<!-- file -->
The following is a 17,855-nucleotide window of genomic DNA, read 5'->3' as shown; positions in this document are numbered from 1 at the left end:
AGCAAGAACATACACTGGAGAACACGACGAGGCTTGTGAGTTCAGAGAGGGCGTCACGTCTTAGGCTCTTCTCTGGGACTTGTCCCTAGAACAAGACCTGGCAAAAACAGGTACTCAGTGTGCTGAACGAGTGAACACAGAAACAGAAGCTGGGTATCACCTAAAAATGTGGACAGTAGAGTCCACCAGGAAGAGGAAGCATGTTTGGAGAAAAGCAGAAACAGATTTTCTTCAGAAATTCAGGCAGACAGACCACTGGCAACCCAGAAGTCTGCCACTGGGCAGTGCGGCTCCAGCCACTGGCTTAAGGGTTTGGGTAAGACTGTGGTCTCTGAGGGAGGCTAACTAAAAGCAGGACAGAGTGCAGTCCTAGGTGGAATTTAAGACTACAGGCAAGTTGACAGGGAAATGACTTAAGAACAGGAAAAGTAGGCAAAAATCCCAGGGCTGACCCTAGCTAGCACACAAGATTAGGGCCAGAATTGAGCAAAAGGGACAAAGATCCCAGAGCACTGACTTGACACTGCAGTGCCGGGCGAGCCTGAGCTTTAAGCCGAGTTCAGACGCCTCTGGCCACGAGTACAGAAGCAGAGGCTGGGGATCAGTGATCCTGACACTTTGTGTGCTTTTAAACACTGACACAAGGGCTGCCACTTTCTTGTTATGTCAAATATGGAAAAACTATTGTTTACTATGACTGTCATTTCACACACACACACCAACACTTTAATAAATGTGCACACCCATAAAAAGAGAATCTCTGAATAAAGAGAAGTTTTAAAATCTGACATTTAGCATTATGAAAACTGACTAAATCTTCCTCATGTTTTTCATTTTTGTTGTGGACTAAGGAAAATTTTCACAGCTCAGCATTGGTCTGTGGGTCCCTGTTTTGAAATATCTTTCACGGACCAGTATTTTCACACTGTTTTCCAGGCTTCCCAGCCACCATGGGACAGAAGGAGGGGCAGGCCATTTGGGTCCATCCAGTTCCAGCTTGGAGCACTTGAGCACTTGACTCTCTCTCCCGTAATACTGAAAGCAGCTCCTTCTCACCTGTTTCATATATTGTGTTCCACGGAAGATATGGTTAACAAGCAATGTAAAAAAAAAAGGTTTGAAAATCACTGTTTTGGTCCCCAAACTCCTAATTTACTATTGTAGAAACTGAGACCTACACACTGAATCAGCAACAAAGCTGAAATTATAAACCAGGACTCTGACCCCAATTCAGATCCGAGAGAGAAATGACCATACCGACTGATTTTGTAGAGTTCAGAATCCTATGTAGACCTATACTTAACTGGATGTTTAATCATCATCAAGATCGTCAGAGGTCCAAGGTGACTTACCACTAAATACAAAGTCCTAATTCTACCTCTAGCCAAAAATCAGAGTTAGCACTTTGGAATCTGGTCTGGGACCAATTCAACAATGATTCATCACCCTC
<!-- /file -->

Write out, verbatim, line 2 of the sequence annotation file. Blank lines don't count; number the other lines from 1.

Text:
AGCAAGAACATACACTGGAGAACACGACGAGGCTTGTGAGTTCAGAGAGGGCGTCACGTCTTAGGCTCTTCTCTGGGACTTGTCCCTAGAACAAGACCTGGCAAAAACAGGTACTCAGTGTGCTGAACGAGTGAACACAGAAACAGAAGCTGGGTATCACCTAAAAATGTGGACAGTAGAGTCCACCAGGAAGAGGAAGCATGTTTGGAGAAAAGCAGAAACAGATTTTCTTCAGAAATTCAGGCAGACAGACCACTGGCAACCCAGAAGTCTGCCACTGGGCAGTGCGGCTCCAGCCACTGGCTTAAGGGTTTGGGTAAGACTGTGGTCTCTGAGGGAGGCTAACTAAAAGCAGGACAGAGTGCAGTCCTAGGTGGAATTTAAGACTACAGGCAAGTTGACAGGGAAATGACTTAAGAACAGGAAAAGTAGGCAAAAATCCCAGGGCTGACCCTAGCTAGCACACAAGATTAGGGCCAGAATTGAGCAAAAGGGACAAAGATCCCAGAGCACTGACTTGACACTGCAGTGCCGGGCGAGCCTGAGCTTTAAGCCGAGTTCAGACGCCTCTGGCCACGAGTACAGAAGCAGAGGCTGGGGATCAGTGATCCTGACACTTTGTGTGCTTTTAAACACTGACACAAGGGCTGCCACTTTCTTGTTATGTCAAATATGGAAAAACTATTGTTTACTATGACTGTCATTTCACACACACACACCAACACTTTAATAAATGTGCACACCCATAAAAAGAGAATCTCTGAATAAAGAGAAGTTTTAAAATCTGACATTTAGCATTATGAAAACTGACTAAATCTTCCTCATGTTTTTCATTTTTGTTGTGGACTAAGGAAAATTTTCACAGCTCAGCATTGGTCTGTGGGTCCCTGTTTTGAAATATCTTTCACGGACCAGTATTTTCACACTGTTTTCCAGGCTTCCCAGCCACCATGGGACAGAAGGAGGGGCAGGCCATTTGGGTCCATCCAGTTCCAGCTTGGAGCACTTGAGCACTTGACTCTCTCTCCCGTAATACTGAAAGCAGCTCCTTCTCACCTGTTTCATATATTGTGTTCCACGGAAGATATGGTTAACAAGCAATGTAAAAAAAAAAGGTTTGAAAATCACTGTTTTGGTCCCCAAACTCCTAATTTACTATTGTAGAAACTGAGACCTACACACTGAATCAGCAACAAAGCTGAAATTATAAACCAGGACTCTGACCCCAATTCAGATCCGAGAGAGAAATGACCATACCGACTGATTTTGTAGAGTTCAGAATCCTATGTAGACCTATACTTAACTGGATGTTTAATCATCATCAAGATCGTCAGAGGTCCAAGGTGACTTACCACTAAATACAAAGTCCTAATTCTACCTCTAGCCAAAAATCAGAGTTAGCACTTTGGAATCTGGTCTGGGACCAATTCAACAATGATTCATCACCCTC